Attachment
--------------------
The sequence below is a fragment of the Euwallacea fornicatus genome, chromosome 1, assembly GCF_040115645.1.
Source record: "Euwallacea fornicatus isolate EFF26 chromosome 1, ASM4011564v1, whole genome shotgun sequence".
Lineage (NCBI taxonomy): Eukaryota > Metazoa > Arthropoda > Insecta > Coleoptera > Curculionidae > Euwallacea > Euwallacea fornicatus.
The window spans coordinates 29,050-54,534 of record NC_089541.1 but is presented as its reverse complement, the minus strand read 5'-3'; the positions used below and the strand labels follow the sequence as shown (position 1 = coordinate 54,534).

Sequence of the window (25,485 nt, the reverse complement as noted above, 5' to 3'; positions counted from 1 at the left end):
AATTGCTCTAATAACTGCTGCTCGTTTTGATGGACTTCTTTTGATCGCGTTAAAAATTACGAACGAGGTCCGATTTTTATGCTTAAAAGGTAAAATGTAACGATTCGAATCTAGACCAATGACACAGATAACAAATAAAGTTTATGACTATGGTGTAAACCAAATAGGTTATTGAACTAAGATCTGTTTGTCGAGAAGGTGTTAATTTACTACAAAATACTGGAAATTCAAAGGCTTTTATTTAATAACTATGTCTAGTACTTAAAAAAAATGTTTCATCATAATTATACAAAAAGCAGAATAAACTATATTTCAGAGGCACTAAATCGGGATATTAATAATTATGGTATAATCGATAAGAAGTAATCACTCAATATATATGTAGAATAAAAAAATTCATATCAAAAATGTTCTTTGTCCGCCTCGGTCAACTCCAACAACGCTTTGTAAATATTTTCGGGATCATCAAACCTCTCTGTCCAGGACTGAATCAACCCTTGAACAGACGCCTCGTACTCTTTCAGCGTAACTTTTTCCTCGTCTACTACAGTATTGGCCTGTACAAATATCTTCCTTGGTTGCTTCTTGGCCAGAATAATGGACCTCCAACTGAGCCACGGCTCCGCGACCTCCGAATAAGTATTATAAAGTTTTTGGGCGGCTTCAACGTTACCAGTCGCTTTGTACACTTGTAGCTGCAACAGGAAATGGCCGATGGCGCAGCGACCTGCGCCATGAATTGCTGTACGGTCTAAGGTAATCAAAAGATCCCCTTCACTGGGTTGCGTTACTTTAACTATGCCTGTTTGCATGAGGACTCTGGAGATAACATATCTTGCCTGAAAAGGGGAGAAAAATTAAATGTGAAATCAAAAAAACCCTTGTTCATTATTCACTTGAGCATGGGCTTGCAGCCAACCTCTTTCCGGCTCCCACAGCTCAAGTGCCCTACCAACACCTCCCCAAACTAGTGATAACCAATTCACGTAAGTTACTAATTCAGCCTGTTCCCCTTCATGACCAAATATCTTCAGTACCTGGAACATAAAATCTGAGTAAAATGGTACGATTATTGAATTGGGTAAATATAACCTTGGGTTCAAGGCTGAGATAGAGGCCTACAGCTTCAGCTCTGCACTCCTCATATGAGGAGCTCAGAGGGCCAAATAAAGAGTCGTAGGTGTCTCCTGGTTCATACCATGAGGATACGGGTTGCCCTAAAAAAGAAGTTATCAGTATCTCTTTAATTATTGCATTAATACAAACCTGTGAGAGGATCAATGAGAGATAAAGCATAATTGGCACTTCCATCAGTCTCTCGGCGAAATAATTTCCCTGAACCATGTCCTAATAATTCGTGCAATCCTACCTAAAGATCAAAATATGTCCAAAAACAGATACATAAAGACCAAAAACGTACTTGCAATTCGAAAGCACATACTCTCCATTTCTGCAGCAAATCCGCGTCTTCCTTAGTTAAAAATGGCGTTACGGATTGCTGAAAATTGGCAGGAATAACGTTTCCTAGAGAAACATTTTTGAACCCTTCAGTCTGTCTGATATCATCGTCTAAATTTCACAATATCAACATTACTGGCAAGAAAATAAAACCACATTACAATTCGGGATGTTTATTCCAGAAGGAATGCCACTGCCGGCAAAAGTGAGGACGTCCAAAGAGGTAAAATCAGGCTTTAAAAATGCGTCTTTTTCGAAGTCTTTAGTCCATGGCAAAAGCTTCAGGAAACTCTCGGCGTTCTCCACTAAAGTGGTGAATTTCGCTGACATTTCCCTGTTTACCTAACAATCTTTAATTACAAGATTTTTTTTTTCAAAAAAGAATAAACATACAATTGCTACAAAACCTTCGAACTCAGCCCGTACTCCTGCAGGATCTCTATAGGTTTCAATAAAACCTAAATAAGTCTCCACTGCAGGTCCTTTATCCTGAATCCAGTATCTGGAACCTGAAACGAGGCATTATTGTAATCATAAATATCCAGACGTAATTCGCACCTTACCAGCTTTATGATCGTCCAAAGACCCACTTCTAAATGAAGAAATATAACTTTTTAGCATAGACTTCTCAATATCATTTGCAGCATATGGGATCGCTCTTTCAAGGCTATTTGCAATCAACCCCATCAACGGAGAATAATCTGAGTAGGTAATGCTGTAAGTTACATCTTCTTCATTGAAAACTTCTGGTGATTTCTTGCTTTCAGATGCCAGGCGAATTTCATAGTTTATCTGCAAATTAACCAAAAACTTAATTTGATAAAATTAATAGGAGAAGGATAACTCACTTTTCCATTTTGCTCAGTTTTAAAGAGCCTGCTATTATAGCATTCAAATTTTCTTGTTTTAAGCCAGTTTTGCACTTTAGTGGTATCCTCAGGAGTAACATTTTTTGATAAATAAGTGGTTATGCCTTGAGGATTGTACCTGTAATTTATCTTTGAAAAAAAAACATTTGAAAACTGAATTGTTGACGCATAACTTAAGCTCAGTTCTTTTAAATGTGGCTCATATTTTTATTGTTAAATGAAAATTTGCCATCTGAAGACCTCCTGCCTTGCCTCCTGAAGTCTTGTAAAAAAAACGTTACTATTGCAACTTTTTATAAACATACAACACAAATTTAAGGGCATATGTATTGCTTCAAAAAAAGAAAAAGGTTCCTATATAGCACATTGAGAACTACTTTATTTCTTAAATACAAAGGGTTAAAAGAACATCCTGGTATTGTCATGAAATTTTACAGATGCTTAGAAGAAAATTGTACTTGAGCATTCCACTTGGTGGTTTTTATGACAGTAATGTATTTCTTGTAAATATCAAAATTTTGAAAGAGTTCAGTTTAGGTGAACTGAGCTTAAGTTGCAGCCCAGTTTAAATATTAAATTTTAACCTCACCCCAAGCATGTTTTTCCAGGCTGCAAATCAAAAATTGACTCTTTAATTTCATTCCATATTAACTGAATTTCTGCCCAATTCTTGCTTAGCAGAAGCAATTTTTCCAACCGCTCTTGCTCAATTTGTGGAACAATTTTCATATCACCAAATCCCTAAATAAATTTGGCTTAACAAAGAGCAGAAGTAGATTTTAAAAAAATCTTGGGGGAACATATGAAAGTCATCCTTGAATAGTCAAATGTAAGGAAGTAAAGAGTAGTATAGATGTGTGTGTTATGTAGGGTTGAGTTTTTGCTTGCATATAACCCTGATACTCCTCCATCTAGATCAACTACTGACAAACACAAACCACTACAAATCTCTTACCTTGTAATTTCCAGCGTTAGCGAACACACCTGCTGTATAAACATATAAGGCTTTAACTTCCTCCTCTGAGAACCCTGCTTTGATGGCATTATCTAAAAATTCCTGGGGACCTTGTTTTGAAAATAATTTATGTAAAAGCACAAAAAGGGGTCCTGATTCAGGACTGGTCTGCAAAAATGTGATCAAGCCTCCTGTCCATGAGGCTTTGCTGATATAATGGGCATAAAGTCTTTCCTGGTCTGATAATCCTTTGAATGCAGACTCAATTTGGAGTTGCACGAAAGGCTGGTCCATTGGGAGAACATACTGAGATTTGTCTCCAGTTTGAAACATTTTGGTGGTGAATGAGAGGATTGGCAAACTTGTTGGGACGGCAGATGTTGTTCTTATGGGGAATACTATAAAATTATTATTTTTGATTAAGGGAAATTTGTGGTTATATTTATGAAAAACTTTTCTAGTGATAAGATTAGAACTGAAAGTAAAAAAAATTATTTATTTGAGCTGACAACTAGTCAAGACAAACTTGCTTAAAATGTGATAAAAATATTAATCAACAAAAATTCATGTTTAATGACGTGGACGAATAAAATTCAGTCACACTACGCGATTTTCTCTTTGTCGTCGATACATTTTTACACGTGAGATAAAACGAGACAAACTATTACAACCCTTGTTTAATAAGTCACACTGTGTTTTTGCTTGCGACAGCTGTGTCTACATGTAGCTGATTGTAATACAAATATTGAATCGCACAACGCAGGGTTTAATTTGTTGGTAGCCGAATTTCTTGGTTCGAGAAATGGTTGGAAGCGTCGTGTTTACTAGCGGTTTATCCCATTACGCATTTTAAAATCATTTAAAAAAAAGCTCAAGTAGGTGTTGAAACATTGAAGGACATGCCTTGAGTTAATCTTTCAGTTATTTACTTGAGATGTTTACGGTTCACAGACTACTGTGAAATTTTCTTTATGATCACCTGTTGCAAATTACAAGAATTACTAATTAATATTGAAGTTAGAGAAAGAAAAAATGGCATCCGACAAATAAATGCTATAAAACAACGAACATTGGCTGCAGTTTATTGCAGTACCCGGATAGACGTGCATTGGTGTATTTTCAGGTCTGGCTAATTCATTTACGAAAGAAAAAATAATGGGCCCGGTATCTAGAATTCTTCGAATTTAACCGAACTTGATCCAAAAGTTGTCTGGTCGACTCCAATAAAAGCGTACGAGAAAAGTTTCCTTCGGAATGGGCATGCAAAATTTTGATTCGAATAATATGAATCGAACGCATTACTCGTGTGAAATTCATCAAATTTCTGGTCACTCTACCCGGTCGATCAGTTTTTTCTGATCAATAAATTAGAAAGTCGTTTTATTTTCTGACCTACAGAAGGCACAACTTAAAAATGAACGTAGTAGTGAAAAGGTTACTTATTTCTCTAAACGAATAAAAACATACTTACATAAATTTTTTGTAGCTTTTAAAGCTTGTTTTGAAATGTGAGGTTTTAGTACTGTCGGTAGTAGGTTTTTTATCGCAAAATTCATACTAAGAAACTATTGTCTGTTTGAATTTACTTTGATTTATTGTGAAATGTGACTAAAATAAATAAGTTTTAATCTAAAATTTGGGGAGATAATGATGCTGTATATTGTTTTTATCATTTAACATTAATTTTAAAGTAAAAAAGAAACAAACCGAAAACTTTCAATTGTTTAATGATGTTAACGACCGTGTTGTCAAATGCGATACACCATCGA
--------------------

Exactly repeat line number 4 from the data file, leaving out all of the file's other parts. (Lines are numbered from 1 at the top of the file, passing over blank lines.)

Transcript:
The window spans coordinates 29,050-54,534 of record NC_089541.1 but is presented as its reverse complement, the minus strand read 5'-3'; the positions used below and the strand labels follow the sequence as shown (position 1 = coordinate 54,534).